“Hot Goose, Cabbage & Cucumbers” is an original hand coloured etching engraved by Thomas Rowlandson & published in 1823 by John Fairburn, and shows the tailors using the goose, working on the cabbage, but the spectre of ‘short commons’ is staring them in the face, in the comely person of a young woman selling cucumbers.

Goose: The ‘goosing iron’ or sad-iron, was named because it often had a goose-necked handle. The term ‘goose’ was also applied to the tailor himself, and any political cartoons of the time containing a goose, or ‘gooses’ is likely to be directed at tailors, and often by inference at the clothes-mad Regent himself.

Cabbage: This was the remnants of cloth left over from an order, and already charged for. This was therefore a small bonus for the tailor, who could use them to make up other garments. ‘Cabbage’ was therefore a term also applied to cash. Again, the word was also used for the tailor himself, and for the Regent. Cartoons conferring the “Order of the Cabbage” are an example of this usage.

‘Cucumber Time’ was a term used for the slow season in the tailoring trade, when the journeyman tailor traditionally was reduced to living on cucumbers. An often used maxim was: “Tailors are Vegetarians, because they live on ‘cucumber’ when without work, and on ‘cabbage’ when in full employ.”

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7 Responses to 18C TAILORING SLANG

  1. Thanks for this explanation of Cucumber time. I never knew it referred to the slow season in the tailoring trade; I just know it as silly season in the media world. You learn some every day, don’t you?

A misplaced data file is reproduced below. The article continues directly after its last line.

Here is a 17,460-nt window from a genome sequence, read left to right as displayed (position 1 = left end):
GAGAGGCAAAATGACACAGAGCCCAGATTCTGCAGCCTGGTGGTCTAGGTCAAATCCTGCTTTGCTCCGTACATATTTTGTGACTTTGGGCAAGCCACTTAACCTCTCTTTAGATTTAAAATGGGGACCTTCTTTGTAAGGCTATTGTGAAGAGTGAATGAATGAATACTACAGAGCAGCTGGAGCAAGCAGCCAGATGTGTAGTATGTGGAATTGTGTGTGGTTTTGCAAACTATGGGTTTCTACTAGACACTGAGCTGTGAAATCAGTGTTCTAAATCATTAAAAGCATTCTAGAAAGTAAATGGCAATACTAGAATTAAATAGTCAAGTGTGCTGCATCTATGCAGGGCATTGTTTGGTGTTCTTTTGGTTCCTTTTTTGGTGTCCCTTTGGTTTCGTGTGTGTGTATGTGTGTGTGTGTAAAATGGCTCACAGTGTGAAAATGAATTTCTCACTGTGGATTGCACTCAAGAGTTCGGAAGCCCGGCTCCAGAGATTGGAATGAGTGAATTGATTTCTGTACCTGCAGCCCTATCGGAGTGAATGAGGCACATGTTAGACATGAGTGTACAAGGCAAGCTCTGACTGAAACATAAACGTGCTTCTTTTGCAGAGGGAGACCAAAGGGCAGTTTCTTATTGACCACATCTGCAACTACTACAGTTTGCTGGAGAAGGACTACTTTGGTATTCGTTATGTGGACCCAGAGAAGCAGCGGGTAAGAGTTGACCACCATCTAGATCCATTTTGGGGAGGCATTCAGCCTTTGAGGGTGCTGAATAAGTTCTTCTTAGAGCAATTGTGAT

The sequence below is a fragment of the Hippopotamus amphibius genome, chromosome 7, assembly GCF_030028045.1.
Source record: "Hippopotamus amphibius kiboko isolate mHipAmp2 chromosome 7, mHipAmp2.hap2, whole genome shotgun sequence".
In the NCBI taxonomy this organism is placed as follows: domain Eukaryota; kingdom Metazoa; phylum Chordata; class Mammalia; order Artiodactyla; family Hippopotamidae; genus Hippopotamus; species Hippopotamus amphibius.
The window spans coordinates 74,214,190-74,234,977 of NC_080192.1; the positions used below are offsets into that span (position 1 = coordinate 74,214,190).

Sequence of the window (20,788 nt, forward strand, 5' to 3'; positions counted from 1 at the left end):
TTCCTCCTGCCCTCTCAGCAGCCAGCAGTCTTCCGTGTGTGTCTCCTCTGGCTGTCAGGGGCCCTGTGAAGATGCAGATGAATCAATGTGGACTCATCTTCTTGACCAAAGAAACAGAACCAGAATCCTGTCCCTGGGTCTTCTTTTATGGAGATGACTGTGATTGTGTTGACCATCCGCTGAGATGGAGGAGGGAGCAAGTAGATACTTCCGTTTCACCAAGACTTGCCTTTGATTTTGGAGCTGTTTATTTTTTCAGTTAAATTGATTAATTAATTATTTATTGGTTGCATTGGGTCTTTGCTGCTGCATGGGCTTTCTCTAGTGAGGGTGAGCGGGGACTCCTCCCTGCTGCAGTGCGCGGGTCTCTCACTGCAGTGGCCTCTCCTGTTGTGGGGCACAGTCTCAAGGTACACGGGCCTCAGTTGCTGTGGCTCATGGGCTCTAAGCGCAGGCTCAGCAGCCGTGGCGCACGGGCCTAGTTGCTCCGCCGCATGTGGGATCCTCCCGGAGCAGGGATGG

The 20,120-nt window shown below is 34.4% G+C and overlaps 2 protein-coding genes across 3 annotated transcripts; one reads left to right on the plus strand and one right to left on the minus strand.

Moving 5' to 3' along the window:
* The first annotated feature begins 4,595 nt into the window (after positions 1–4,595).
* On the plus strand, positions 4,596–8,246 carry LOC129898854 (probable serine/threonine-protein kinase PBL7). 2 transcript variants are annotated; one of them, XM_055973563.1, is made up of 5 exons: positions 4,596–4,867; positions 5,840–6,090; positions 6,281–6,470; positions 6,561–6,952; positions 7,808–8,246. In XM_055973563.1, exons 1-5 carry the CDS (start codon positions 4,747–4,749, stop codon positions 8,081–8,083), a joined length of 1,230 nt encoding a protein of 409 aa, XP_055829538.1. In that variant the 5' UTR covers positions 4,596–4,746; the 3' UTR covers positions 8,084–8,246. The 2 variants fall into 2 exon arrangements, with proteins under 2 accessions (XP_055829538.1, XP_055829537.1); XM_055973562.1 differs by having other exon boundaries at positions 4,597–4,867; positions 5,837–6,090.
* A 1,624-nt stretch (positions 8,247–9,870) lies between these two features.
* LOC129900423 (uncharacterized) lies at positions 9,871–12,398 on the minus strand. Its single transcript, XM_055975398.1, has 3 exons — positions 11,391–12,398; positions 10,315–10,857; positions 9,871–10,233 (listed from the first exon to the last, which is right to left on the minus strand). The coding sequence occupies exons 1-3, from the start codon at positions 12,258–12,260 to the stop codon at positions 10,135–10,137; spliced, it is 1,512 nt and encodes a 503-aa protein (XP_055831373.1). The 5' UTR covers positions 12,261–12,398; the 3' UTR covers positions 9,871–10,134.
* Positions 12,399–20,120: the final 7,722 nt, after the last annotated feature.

2. chasbaz says:

    Never knew the term was still in use. Thanks for mentioning it. As is now recognised, cucumbers are extremely nutritious!

  3. That explains a lot. Heyer used to speak of people feeling a little cucumberish when they were short of money, now that explains the origin!

  4. chasbaz says:

    I haven’t seen that in Heyer, but haven’t read all her books. Glad that makes more sense now, Sarah. Thanks for visiting!

  5. Scrapiana says:

    I love these old tailoring words and covered this subject myself on my blog a few years back. You might find it of interest: http://scrapiana.com/2010/09/01/goodbye-cucumbers-hello-cabbages/

  6. Pamela Hart says:

    Fascinating. Have you seen pascalbonenfant.com? Fabulous searchable database of cant

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